The data is available in the Joeten Kiyu Public Library. These samples show “elevated levels of metal in the soil,” according Silkebakken. “We believe this to be attributable to the munitions’ presence,” he said.
About 50 historical artifacts were also found during a historical survey of the site. This was documented but will not be released to the public, out of the concerns for protection of these artifacts.
Silkebakken said he could not elaborate much on the topic but said the survey “found some old pottery shards” predating far past World War II in the “old growth” vegetation area on site.
As for WWII artifacts, they found “a spoon from a Japanese mesh kit” and “part of a broken teapot” with Japanese symbols on it, Silkebakken said.
Asked what they would do with ordnance found during their investigation, he said they have met with the Department of Public Safety on this.
“We just came from a meeting with the Department of Public Safety. We are either going to detonate it on the site or [DPS] is going to come and take it off the site,” he said.
The remedial study being done will further define “how bad the situation is,” and if all of the 410 acres are impacted, he said. If not, he added, they would identify what areas are “more or highly contaminated versus others.”
He said that in a probable timeframe of about a couple of years, there will be removal action that “cleans up everything.”
Another issue they are aware of are “very small,” multiple parcels of land along the southern side of the site near the old Japanese Command Post, according to Silkebakken. The rest of site belongs to the Department of Public Lands, he said.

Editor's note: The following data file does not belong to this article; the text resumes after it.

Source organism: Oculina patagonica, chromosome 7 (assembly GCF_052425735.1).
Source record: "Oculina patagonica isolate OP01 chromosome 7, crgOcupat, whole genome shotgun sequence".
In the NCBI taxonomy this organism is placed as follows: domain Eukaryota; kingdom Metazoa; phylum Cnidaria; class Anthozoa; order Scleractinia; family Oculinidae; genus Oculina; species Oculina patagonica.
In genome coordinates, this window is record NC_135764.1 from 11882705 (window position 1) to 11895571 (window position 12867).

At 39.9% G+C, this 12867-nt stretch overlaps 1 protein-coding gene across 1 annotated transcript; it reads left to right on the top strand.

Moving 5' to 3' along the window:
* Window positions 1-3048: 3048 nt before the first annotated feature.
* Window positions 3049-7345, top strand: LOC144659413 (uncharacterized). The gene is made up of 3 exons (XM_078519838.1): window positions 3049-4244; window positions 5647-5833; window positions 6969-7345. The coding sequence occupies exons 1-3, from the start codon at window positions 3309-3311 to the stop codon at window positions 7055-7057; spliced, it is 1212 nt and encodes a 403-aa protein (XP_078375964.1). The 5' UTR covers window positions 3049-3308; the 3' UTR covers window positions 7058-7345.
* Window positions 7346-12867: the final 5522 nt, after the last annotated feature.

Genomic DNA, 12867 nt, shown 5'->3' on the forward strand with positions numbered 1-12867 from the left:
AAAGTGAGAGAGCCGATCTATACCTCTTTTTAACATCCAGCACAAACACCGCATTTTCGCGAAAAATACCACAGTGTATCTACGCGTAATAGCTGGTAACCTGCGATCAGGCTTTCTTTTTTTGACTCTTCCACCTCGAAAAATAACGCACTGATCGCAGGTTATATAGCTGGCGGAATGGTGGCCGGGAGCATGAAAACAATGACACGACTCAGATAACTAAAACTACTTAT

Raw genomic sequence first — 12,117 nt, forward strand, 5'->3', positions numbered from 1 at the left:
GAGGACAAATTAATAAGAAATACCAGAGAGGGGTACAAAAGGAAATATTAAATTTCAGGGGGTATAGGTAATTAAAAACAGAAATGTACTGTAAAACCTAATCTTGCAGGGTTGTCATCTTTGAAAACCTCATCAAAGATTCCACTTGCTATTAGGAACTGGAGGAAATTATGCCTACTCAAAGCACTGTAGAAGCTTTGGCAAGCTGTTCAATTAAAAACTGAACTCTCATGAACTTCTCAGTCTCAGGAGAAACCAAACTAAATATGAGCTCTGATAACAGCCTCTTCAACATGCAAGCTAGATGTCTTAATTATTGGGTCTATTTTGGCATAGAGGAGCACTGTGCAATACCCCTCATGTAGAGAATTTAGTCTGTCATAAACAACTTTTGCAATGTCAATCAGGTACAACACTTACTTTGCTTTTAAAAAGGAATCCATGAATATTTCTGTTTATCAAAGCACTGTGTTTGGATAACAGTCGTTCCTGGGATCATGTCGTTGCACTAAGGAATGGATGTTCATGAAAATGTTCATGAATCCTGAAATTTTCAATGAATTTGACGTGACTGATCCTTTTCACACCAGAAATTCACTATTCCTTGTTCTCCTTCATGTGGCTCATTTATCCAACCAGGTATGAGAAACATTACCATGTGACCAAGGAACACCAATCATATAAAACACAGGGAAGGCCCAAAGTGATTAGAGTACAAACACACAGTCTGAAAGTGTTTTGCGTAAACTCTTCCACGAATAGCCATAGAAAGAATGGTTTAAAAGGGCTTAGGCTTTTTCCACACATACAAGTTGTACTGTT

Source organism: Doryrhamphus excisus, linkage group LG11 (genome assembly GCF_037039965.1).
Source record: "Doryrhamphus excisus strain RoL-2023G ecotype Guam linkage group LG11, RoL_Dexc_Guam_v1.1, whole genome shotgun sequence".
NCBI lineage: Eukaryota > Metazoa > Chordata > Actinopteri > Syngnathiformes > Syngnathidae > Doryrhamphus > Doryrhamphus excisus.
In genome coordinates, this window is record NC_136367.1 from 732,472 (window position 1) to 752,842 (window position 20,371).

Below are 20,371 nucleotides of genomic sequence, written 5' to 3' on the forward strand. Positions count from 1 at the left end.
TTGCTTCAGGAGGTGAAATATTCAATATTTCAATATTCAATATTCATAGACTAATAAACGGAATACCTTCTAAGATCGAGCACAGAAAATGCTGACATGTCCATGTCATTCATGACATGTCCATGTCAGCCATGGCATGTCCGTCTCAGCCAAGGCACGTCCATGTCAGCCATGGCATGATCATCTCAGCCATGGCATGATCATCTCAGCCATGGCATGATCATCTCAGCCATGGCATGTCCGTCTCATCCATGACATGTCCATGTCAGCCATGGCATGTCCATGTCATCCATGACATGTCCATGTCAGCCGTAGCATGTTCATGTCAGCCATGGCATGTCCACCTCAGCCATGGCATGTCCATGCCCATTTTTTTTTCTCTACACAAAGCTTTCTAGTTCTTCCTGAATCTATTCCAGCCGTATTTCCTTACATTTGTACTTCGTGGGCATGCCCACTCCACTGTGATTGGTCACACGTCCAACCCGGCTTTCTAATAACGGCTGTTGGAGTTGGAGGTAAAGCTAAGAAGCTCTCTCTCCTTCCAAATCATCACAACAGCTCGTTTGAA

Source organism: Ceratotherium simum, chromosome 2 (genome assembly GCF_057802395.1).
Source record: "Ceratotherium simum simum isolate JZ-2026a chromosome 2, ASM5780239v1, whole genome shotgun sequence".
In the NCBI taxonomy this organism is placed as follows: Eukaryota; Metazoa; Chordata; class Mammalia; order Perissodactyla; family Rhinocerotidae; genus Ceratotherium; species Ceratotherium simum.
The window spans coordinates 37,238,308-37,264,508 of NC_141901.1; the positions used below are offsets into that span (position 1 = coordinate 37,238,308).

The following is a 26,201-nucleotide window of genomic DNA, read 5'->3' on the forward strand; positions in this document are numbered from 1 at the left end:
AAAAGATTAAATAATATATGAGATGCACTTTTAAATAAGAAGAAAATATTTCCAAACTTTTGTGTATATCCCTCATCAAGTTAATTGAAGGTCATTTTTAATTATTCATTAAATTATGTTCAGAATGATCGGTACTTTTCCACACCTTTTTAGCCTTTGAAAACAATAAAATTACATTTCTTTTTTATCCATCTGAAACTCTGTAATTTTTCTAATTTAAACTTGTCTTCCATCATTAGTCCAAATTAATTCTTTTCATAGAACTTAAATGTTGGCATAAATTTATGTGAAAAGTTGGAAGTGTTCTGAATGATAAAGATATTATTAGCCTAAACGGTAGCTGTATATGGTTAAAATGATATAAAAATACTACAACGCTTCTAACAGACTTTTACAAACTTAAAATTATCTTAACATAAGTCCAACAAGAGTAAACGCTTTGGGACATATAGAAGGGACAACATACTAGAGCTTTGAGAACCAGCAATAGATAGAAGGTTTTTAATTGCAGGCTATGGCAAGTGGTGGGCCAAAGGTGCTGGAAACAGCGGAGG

Silkebakken said most of these properties have multiple owners. “There heirs pass it down from one to the next, and nobody lives on the property, they are just pieces of property with nothing on them,” he said.
“So we have to get authorization from all people listed as an owner on any individual property, and they don’t all necessarily live on Saipan, and it is a difficult path, and it is an ongoing path,” he said.
If they could not get authorization in a reasonable time, he said those pieces of property “would not be included in this current investigation” and a letter would be sent to all owners telling them essentially that if they don’t allow the Army Corps to inspect the area “they are basically agreeing that they accept that risk.”
Only a few showed up at Wednesday night’s public hearing, made up mostly of individuals involved with the project, media, and a local businessman.
“We are looking for as much feedback as we can get,” Silkebakken said at the hearing, as Marpi is a known tourist site.
He told the Saipan Tribune that any feedback or information that local community can give would be appreciated.
He said the public could contact U.S. Army Corps of Engineers Honolulu District’s Helene Takemoto with their input, or for more information.
Takemoto can be reached at 808-835-4088 or at FUDS-POH@usace.army.mil.